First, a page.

A* You may cross a solid double yellow line to turn left.
Yes, OK to cross double yellow to turn left.
No, do not cross double yellow to pass another vehicle.
B* Two sets of solid double yellow lines which are spaced two or more feet apart sometimes appear as a road marking. Such lines stand for a solid wall. Don’t drive on or over such a road marking. You may not make a left turn or a U-turn across it. Cross only at plainly marked openings.
C and D* A center left turn lane is in the middle of a two-way street. The lane is marked on both sides by two painted linesinner line broken, outer line solid. You must use this lane to begin left turns or to start a permitted U-turn.
E* Move into the broken-line bike lane no more than 200 feet before turning right. Watch for bicycles and foot traffic.
Center Left Turn Lane
If a street has a center left turn lane, you must use it when you turn left (VC §21460.5[c]). You may only drive for 200 feet in the center left turn lane. This lane is not a regular traffic lane or a passing lane.
To turn left, signal and drive completely inside the center left turn lane. Don’t stop part way into the lane, with the back of your vehicle blocking traffic. Make sure the lane is clear in both directions and then turn only when it is safe. Look for vehicles coming toward you in the same lane as they start to make their left turns.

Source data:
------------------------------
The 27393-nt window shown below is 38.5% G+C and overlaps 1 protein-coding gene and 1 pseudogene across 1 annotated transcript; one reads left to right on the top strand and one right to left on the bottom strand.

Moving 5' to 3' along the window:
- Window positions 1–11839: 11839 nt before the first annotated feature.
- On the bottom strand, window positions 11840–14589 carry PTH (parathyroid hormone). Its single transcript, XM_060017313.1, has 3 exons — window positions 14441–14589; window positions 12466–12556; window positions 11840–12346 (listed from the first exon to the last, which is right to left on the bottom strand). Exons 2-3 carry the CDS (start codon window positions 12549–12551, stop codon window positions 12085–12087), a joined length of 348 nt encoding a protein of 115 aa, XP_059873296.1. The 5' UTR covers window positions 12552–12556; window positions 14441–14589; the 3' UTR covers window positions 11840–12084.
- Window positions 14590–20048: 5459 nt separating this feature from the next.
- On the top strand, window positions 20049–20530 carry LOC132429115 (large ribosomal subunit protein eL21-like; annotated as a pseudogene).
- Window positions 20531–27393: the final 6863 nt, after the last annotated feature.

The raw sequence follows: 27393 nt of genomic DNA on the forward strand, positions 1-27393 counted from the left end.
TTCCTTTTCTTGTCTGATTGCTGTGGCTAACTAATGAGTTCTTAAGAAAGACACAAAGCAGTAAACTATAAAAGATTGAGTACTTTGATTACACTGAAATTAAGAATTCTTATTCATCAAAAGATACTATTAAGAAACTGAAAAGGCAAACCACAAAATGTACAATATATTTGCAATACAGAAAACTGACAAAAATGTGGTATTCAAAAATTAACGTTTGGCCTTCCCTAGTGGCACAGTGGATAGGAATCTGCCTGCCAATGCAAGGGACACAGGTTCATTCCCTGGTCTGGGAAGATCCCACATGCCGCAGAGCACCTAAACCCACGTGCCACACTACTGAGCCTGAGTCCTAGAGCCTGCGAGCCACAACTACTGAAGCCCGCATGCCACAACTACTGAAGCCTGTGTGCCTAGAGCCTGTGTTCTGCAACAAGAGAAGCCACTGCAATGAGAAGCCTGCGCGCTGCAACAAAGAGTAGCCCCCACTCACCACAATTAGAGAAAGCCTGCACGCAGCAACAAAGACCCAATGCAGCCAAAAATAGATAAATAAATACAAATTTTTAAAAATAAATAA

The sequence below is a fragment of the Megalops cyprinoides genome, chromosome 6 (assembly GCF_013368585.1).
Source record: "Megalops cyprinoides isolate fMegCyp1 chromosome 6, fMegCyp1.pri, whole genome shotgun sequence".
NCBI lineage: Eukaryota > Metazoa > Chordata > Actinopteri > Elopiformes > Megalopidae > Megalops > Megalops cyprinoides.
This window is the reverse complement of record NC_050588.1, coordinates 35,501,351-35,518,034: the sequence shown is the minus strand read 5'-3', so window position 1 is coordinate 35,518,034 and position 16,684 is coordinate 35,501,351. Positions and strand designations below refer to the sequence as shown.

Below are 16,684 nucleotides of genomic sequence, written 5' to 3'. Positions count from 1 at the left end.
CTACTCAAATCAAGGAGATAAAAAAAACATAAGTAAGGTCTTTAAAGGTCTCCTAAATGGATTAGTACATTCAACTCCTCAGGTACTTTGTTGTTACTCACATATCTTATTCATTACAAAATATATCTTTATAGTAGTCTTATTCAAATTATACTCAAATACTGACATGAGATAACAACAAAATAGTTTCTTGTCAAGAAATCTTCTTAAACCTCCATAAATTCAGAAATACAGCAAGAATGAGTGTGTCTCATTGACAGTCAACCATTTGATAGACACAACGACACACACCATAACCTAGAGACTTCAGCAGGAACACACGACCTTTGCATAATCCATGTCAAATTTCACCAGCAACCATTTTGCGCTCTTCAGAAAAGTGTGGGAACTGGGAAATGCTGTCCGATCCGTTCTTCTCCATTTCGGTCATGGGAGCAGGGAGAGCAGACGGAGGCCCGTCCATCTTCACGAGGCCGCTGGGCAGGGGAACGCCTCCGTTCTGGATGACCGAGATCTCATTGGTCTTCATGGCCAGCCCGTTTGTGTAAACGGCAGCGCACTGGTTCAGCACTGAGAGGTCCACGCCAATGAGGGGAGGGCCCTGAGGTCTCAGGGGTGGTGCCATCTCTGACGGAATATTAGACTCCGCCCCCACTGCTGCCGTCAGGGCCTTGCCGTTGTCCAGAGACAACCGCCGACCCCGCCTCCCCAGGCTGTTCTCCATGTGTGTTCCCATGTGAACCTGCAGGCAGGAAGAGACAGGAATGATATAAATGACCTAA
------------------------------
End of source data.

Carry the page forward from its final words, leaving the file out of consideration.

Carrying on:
When turning left from a side street or driveway, signal and wait until it is safe. Then drive into the center left turn lane. Enter traffic only when it is safe.
You may drive across a center left turn lane.
Right Turn Against A Red Light. Signal and stop for a red traffic light at the limit line, if there is one, or before entering the intersection. If there is no sign which prohibits a right turn on the red light, you may turn right. Be careful that you do not interfere with pedestrians, bicyclists, or vehicles moving on their green light.
Left Turn Against Red Light On A One-Way Street Only. Signal and stop for a red traffic light at the limit line, if there is one, or before entering the intersection. On a one-way street, you may turn left into a one-way street where traffic moves left if there is no sign which prohibits the left turn. If the light is red, be very careful that you do not interfere with pedestrians, bicyclists, or vehicles moving on their green light.
No Turn Against A Red Arrow. A right or left turn may not be made against a red arrow.
Examples Of Right And Left Turns
The numbers on the cars refer to the numbered sentences on these pages. Signal in each situation.
1. Left turn from a two-way street. Start the turn in the left lane closest to the middle of the street. You may complete the turn in either lane of the cross street (as shown by arrows) if it is safe to do so. You must use a left turn lane if there is one. A left turn from the next lane may be made if signs or arrows show it is okay.